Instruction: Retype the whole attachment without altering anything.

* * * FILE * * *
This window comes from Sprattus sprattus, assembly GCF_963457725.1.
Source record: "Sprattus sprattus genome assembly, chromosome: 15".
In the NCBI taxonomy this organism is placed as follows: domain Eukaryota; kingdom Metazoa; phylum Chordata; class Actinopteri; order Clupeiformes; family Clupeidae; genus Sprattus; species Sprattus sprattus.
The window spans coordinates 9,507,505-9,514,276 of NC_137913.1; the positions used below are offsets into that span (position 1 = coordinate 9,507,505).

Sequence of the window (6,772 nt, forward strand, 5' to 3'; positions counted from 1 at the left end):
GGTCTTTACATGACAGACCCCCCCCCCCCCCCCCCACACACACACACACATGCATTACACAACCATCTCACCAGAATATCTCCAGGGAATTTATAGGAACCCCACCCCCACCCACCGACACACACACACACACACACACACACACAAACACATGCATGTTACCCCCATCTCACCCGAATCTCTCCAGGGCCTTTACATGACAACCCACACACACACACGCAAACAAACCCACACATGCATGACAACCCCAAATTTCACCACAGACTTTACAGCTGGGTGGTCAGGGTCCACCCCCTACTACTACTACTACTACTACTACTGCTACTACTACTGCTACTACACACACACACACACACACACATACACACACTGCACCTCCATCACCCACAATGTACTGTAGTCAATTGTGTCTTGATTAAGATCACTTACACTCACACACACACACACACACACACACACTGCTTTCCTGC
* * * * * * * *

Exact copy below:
This window comes from Sprattus sprattus, assembly GCF_963457725.1.
Source record: "Sprattus sprattus genome assembly, chromosome: 15".
In the NCBI taxonomy this organism is placed as follows: domain Eukaryota; kingdom Metazoa; phylum Chordata; class Actinopteri; order Clupeiformes; family Clupeidae; genus Sprattus; species Sprattus sprattus.
The window spans coordinates 9,507,505-9,514,276 of NC_137913.1; the positions used below are offsets into that span (position 1 = coordinate 9,507,505).

Sequence of the window (6,772 nt, forward strand, 5' to 3'; positions counted from 1 at the left end):
GGTCTTTACATGACAGACCCCCCCCCCCCCCCCCCACACACACACACACATGCATTACACAACCATCTCACCAGAATATCTCCAGGGAATTTATAGGAACCCCACCCCCACCCACCGACACACACACACACACACACACACACACAAACACATGCATGTTACCCCCATCTCACCCGAATCTCTCCAGGGCCTTTACATGACAACCCACACACACACACGCAAACAAACCCACACATGCATGACAACCCCAAATTTCACCACAGACTTTACAGCTGGGTGGTCAGGGTCCACCCCCTACTACTACTACTACTACTACTACTGCTACTACTACTGCTACTACACACACACACACACACACACATACACACACTGCACCTCCATCACCCACAATGTACTGTAGTCAATTGTGTCTTGATTAAGATCACTTACACTCACACACACACACACACACACACACACTGCTTTCCTGC